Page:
You can add this to the list of things schools might have to pay for that they don’t have the money to pay for.
Three environmental commissioners appointed by Gov. Rick Perry are considering whether to grant some of the nation’s largest refineries a tax refund of more than $135 million money Texas’ cash-strapped schools and other local governments have been counting on to help pay teachers and provide other public services.
The property tax refund would mean more pain for some communities after a year in which state lawmakers slashed spending on public schools to deal with a budget shortfall. Nearly half of the refund would be taken from public schools, and those in cities where the refineries are based would be hurt most.
“We were already cut at the knees as it is, but more cuts? It’s appalling,” said Patricia Gonzales, whose 13-year-old twins attend Park View Intermediate School in Pasadena, a refinery town just south of Houston. Gonzales is president of the school’s new parent-teacher organization, formed this summer after the state budget cuts.
The Texas Commission on Environmental Quality is evaluating 16 requests for the refund, which concerns a piece of pollution control equipment. If granted, the refund total could add up to more than $135 million, according to county tax data and application documents analyzed by The Associated Press. If the commission grants the requests, at least 12 other refineries that have not sought a refund also could qualify.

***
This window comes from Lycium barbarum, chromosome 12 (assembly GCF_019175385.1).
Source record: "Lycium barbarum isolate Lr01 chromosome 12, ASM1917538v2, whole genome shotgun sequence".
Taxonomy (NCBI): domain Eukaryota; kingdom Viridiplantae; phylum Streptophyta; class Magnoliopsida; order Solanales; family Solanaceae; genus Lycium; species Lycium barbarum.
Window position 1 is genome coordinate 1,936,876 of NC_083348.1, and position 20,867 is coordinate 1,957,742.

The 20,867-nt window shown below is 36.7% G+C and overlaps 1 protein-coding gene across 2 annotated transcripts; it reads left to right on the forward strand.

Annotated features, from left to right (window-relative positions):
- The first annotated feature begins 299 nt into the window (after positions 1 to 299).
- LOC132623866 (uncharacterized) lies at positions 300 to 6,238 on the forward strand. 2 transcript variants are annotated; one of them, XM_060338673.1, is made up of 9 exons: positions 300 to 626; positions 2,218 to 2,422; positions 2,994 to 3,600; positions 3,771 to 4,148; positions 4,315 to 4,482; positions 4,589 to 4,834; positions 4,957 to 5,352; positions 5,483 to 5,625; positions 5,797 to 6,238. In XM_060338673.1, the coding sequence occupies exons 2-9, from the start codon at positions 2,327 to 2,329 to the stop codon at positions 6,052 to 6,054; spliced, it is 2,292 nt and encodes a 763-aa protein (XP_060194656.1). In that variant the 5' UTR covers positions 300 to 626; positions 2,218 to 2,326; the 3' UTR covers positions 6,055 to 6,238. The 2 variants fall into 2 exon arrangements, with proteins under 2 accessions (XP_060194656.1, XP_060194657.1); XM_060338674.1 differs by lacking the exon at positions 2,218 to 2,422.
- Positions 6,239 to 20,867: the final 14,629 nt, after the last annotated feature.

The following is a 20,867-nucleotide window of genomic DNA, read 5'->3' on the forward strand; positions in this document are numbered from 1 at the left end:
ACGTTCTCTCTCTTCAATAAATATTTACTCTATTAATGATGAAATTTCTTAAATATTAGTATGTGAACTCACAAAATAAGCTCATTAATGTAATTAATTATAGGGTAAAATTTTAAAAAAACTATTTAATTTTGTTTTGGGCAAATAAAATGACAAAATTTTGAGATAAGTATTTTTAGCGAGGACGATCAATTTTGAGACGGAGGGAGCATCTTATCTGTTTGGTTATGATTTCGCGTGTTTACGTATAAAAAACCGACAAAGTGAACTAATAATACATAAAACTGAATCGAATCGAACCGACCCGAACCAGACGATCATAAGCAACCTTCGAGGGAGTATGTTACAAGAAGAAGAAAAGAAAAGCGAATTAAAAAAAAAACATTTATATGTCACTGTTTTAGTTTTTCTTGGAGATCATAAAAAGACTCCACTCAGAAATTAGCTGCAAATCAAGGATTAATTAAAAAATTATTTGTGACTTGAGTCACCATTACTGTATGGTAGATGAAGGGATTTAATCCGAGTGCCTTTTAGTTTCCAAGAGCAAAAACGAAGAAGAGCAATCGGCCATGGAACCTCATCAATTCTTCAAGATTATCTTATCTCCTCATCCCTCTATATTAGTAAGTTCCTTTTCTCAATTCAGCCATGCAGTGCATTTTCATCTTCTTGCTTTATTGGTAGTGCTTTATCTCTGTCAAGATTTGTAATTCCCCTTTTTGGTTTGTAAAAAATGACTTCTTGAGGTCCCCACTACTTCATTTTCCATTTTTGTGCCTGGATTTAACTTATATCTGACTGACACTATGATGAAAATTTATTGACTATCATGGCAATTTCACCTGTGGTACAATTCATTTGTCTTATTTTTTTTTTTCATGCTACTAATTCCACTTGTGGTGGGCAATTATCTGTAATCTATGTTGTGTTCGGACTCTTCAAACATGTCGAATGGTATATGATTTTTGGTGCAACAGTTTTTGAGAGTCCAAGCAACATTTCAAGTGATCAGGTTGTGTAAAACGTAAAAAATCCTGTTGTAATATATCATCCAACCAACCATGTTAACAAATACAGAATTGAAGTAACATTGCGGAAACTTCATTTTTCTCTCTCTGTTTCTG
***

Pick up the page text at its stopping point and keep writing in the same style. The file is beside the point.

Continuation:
The three-person commission last year expressed some support for the refund.
See here for the background. Remember that the TCEQ is populated entirely by Rick Perry cronies, so if this goes through, you know where the buck stops. A breakdown of which district would owe what is here. Note that in addition to school districts, counties would lose millions as well – Harris County could wind up taking a $50 million haircut. The refiners themselves claim the actual numbers would probably be much lower, but unless that actual number is zero, I say it’s too much.